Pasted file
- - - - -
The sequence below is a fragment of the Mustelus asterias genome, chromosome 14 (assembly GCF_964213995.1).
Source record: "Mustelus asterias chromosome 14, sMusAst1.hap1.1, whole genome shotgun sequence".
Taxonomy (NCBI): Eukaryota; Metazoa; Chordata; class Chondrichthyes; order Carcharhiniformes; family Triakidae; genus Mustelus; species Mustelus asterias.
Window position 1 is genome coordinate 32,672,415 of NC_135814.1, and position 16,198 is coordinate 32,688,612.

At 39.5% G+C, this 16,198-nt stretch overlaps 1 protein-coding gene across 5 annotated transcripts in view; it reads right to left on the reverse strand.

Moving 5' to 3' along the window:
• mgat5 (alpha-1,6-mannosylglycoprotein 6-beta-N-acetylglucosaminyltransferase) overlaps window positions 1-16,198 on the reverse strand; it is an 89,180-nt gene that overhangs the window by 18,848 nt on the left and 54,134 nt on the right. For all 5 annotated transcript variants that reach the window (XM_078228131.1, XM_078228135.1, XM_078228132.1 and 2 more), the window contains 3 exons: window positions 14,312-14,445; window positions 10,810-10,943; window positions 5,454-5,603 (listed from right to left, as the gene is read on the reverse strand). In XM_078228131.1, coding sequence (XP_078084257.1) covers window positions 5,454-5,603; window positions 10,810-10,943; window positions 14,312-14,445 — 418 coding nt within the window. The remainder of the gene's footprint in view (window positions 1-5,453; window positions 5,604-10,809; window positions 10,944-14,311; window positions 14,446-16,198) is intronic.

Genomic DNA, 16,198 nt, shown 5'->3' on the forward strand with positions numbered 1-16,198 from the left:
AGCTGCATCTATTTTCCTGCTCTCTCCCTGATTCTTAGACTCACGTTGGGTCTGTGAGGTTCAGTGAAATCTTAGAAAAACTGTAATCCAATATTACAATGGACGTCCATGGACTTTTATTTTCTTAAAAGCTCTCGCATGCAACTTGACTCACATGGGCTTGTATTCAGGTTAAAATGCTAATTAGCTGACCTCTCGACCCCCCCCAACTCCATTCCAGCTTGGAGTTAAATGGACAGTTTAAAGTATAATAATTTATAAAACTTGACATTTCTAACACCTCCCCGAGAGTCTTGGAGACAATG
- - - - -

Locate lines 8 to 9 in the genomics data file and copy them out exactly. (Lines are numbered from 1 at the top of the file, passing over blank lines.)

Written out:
Genomic DNA, 16,198 nt, shown 5'->3' on the forward strand with positions numbered 1-16,198 from the left:
AGCTGCATCTATTTTCCTGCTCTCTCCCTGATTCTTAGACTCACGTTGGGTCTGTGAGGTTCAGTGAAATCTTAGAAAAACTGTAATCCAATATTACAATGGACGTCCATGGACTTTTATTTTCTTAAAAGCTCTCGCATGCAACTTGACTCACATGGGCTTGTATTCAGGTTAAAATGCTAATTAGCTGACCTCTCGACCCCCCCCAACTCCATTCCAGCTTGGAGTTAAATGGACAGTTTAAAGTATAATAATTTATAAAACTTGACATTTCTAACACCTCCCCGAGAGTCTTGGAGACAATG